BrainGate, an investigational technology being developed to detect brain signals and to allow people with paralysis to use those signals to control assistive devices, is about to begin a second, larger clinical trial. The system is based on neuroscience, engineering and computer science research at Brown University.
The BrainGate2 pilot clinical trial is taking place at Massachusetts General Hospital (MGH), in close collaboration with an interdisciplinary team of researchers from MGH and Brown University. The study has been approved by the MGH Institutional Review Board to begin recruiting participants. The trial extends prior safety and feasibility research of the BrainGate Neural Interface System, which consists of an implanted baby aspirin-size brain sensor that reads brain signals and computer technology that interprets these signals. The BrainGate Neural System may allow people with paralysis to control assistive devices.
The new clinical trial is part of a larger BrainGate research effort, the ultimate goal of which is to help patients with spinal cord injury, stroke, muscular dystrophy, amyotrophic lateral sclerosis (ALS) or limb loss turn their thoughts into actions, restoring independence, mobility, and communication. The work to date with BrainGate trial participants has explored their ability to control robotic limbs, operate computer software and drive a wheelchair. New research will help advance the pilot system. (See also A BrainGate Timeline.)
BrainGate is based on research and technology developed in the laboratory of John Donoghue, the Henry Merritt Wriston Professor of Neuroscience at Brown and director of the Brown Institute for Brain Science. Arto Nurmikko, professor of engineering, and Michael Black, professor of computer science, are also key research partners on this team. More than a dozen Brown undergraduate and graduate students have helped advance the research and technology.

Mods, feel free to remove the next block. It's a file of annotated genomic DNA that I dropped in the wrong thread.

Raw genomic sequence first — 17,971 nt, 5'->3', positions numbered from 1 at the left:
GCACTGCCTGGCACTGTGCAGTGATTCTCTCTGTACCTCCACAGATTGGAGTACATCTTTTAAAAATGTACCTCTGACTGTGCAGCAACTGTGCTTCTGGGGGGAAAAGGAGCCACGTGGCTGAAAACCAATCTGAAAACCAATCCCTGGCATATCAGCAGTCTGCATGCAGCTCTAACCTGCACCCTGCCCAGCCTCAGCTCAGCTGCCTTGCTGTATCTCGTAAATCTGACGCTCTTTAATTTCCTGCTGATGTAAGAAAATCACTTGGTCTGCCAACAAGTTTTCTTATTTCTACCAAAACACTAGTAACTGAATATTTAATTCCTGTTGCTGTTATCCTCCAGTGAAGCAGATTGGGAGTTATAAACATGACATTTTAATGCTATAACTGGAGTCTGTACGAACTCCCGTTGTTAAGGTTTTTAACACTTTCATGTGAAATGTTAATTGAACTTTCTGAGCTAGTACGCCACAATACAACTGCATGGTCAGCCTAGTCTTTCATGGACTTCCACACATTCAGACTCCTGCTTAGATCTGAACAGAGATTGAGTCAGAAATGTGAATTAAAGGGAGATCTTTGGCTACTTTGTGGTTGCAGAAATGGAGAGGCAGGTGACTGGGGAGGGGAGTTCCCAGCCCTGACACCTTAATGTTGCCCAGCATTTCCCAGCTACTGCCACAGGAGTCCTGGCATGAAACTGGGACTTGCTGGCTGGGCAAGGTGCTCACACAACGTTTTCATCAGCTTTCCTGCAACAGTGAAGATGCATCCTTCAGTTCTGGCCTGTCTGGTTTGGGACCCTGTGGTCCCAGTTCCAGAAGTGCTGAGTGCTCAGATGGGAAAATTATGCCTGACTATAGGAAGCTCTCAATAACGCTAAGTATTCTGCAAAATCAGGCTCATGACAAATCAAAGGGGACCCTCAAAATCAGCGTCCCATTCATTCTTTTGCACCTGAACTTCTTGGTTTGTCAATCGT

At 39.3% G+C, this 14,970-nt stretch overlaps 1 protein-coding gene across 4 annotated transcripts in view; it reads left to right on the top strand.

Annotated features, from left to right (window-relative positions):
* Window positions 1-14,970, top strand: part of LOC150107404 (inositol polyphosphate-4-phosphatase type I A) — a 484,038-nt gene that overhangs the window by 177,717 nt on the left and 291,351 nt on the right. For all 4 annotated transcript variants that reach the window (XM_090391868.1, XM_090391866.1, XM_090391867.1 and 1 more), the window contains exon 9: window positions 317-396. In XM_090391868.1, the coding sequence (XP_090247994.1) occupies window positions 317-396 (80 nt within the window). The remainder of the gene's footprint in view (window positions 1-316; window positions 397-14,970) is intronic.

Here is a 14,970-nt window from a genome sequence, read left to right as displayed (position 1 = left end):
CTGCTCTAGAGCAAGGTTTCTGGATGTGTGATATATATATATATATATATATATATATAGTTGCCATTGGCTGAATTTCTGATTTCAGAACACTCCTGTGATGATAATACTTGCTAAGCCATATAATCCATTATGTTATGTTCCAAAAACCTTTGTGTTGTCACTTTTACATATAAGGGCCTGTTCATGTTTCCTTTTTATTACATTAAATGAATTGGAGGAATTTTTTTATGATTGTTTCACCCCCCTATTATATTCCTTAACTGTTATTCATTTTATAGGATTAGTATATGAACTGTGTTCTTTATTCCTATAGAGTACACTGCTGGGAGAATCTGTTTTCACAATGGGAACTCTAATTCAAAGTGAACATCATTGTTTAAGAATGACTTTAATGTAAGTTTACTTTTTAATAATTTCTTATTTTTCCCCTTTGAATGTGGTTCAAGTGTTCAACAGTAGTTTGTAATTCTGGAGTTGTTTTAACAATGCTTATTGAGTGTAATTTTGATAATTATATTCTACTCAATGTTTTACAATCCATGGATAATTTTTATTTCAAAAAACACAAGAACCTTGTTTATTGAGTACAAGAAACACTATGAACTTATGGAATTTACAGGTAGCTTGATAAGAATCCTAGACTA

Two Brown faculty members are leading the research: Donoghue and Dr. Leigh Hochberg, associate professor of engineering at Brown and a vascular and critical care neurologist at MGH, Brigham and Women's Hospital, and Spaulding Rehabilitation Hospital. Hochberg is also affiliated with Harvard Medical School and the VA Medical Center in Providence.
The new trial is taking place at a time of great promise for neurotechnology research. "We are entering a new age of neurotechnology. Our fundamental understanding of the nervous system, combined with advances in engineering, may help people with brain and spinal cord injuries and diseases," Donoghue said.
"We are working to develop and test new technologies that we hope will help patients with devastating illnesses that limit their ability to move or to speak," Hochberg said. "The goal of our research is to harness the brain signals that ordinarily accompany movement and to translate those signals into actions on a computer, like moving a cursor on the screen, or the movement of a robotic or prosthetic limb."